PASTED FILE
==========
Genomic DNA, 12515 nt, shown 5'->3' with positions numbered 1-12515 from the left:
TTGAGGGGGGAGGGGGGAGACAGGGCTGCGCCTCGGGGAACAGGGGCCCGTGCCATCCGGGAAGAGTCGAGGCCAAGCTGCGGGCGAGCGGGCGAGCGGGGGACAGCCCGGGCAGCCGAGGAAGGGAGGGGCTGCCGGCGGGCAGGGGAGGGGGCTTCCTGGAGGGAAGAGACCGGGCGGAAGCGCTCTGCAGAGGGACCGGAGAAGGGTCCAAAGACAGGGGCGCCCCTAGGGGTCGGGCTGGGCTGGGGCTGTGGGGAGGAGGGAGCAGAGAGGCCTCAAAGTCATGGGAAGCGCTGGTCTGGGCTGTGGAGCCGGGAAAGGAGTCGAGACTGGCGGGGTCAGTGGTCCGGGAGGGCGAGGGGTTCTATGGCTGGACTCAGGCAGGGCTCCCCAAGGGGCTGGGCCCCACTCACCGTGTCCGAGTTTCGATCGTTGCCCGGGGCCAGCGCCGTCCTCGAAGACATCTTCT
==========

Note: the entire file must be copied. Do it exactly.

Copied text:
Genomic DNA, 12515 nt, shown 5'->3' with positions numbered 1-12515 from the left:
TTGAGGGGGGAGGGGGGAGACAGGGCTGCGCCTCGGGGAACAGGGGCCCGTGCCATCCGGGAAGAGTCGAGGCCAAGCTGCGGGCGAGCGGGCGAGCGGGGGACAGCCCGGGCAGCCGAGGAAGGGAGGGGCTGCCGGCGGGCAGGGGAGGGGGCTTCCTGGAGGGAAGAGACCGGGCGGAAGCGCTCTGCAGAGGGACCGGAGAAGGGTCCAAAGACAGGGGCGCCCCTAGGGGTCGGGCTGGGCTGGGGCTGTGGGGAGGAGGGAGCAGAGAGGCCTCAAAGTCATGGGAAGCGCTGGTCTGGGCTGTGGAGCCGGGAAAGGAGTCGAGACTGGCGGGGTCAGTGGTCCGGGAGGGCGAGGGGTTCTATGGCTGGACTCAGGCAGGGCTCCCCAAGGGGCTGGGCCCCACTCACCGTGTCCGAGTTTCGATCGTTGCCCGGGGCCAGCGCCGTCCTCGAAGACATCTTCT